The University of Cambridge Enterprise Fund has made its first investments in three companies: Cambridge CMOS Sensors, Inotec AMD and DefiniGEN.
Cambridge SEIS Fund makes its first investments
The Enterprise Fund, a combined Seed Enterprise Investment Scheme (SEIS) and Enterprise Investment Scheme (EIS) Fund, was launched in May of this year and closed in September.
Cambridge CMOS Sensors is based on research from the Department of Engineering. The company aims to be a leading manufacturer of mid-infrared emitter, and technology provider of CMOS MEMS structures such as basic and smart micro-hotplates, semiconductor sensors (gas sensors, mechanical sensors, temperature sensors & flow sensors) and nano-MEMS and nanosensors.
The company’s technology is a platform that allows fabrication of highly advanced sensing structures at a fraction of the cost of the present technologies. The company currently has a range of low power consumption, low cost products and is actively working with multi-national companies and involved in leading edge R&D projects for the next generation of micro and nanosensors.
The Enterprise Fund co-invested alongside the Parkwalk UK Technology EIS Fund, Martlet and Providence Investments.
Inotec, a spin-out from the Department of Materials Science & Metallurgy, specialises in the treatment of chronic wounds. Growing numbers of people, especially the elderly, suffer painful, debilitating wounds for five years or more. The treatment of these wounds consumes up to 5% of total healthcare budgets.
The company is based on a combination of fuel cell technology developed by Professor Derek Fray and a novel system for distributing oxygen over a chronic wound. Inotec has developed a portable, rechargeable battery powered oxygen generator about the size of smartphone which provides pure humidified oxygen using its own consumable oxygen delivery web.
DefiniGEN is one of the first commercial opportunities to arise in the area of stem cells. The ability to generate stem cells by reprogramming cells from patients’ skin has revolutionised this area of research. These cells, known as human induced pluripotent stem cells (hIPSC), can be differentiated into almost any cell type, allowing the opportunity to have a ready source of human cells for testing new therapies.
DefiniGEN has been formed to supply hIPSC-derived cells to the drug discovery and regenerative medicine sectors. The company is based on the research of Dr Ludovic Vallier, Dr Tamir Rashid and Professor Roger Pedersen of the Anne McLaren Laboratory of Regenerative Medicine.
The hIPSC-derived cells produced by DefiniGEN show many of the functional characteristics of primary cells, are highly reproducible and can be made in large quantities, making them ideal for liver toxicity testing, which is a major cause of drug candidate failure.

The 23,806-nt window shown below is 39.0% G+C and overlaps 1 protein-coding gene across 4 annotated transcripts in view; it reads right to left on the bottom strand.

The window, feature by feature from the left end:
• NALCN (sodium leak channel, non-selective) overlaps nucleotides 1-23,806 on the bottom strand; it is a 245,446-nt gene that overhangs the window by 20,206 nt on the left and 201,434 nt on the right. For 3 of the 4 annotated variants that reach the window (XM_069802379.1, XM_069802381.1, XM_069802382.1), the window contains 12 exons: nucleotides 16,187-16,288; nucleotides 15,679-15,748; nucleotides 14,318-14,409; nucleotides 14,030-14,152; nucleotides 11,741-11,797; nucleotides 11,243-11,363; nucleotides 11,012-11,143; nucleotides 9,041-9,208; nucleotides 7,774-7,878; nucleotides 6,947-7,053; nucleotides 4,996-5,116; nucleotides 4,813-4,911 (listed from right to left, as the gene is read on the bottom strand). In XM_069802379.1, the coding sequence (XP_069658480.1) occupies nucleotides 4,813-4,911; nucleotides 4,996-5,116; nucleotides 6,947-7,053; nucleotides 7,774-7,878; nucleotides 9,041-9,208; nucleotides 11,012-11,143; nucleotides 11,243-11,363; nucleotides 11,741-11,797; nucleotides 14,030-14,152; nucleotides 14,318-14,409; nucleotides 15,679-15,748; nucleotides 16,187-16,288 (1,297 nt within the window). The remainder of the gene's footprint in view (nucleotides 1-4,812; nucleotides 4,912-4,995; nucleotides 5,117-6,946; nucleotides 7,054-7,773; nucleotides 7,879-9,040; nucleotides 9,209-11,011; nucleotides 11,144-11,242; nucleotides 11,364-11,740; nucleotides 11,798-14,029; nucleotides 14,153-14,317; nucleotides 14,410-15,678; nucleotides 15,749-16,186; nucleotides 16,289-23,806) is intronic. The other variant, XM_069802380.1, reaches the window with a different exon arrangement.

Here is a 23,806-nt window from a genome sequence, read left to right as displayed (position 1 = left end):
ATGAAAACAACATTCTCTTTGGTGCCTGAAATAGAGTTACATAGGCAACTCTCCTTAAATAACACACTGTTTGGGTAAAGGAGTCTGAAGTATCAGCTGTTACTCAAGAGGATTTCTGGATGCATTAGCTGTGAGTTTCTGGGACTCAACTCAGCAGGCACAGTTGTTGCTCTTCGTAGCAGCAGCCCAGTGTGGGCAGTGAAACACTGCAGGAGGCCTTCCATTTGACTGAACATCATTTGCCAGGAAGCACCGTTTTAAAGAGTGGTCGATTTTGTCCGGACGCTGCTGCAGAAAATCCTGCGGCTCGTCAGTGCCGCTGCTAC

Jonathan Milner and other local angels have formed a syndicate with the Enterprise Fund to support this exciting new venture.
The SEIS was announced in the 2012 budget as part of the government’s strategy for stimulating economic growth. The scheme allows individuals to invest in new companies while benefitting from generous tax incentives. Cambridge is the first university to have its own SEIS Fund, and the first to combine it with the EIS. The Fund is managed by London-based investment firm Parkwalk Advisors, on behalf of Cambridge Enterprise, the University’s commercialisation arm.
Cambridge is Europe’s most successful technology cluster, having produced ten companies valued at more than $1 billion, and two (ARM and Autonomy) valued at more than $10 billion. The vast majority of these companies are connected to the University in some way: they are either based directly on University research, are founded or staffed by University graduates, or work collaboratively with University researchers to find solutions to business problems. University portfolio companies have gone on to raise over £1 billion in follow-on funding.
University entrepreneurs who are interested in applying for funding, or would like further information, are asked to contact Cambridge Enterprise’s Seed Funds team on 01223 763723 or CESF@enterprise.cam.ac.uk.
Potential investors who would like further information on the next University of Cambridge Enterprise Fund, which will be launched in early 2013, are asked to contact Parkwalk Advisors on 020 7759 2285 or UoCEF@parkwalkadvisors.com.
Cambridge Enterprise exists to help University of Cambridge inventors, innovators and entrepreneurs make their ideas and concepts more commercially successful for the benefit of society, the UK economy, the inventors and the University.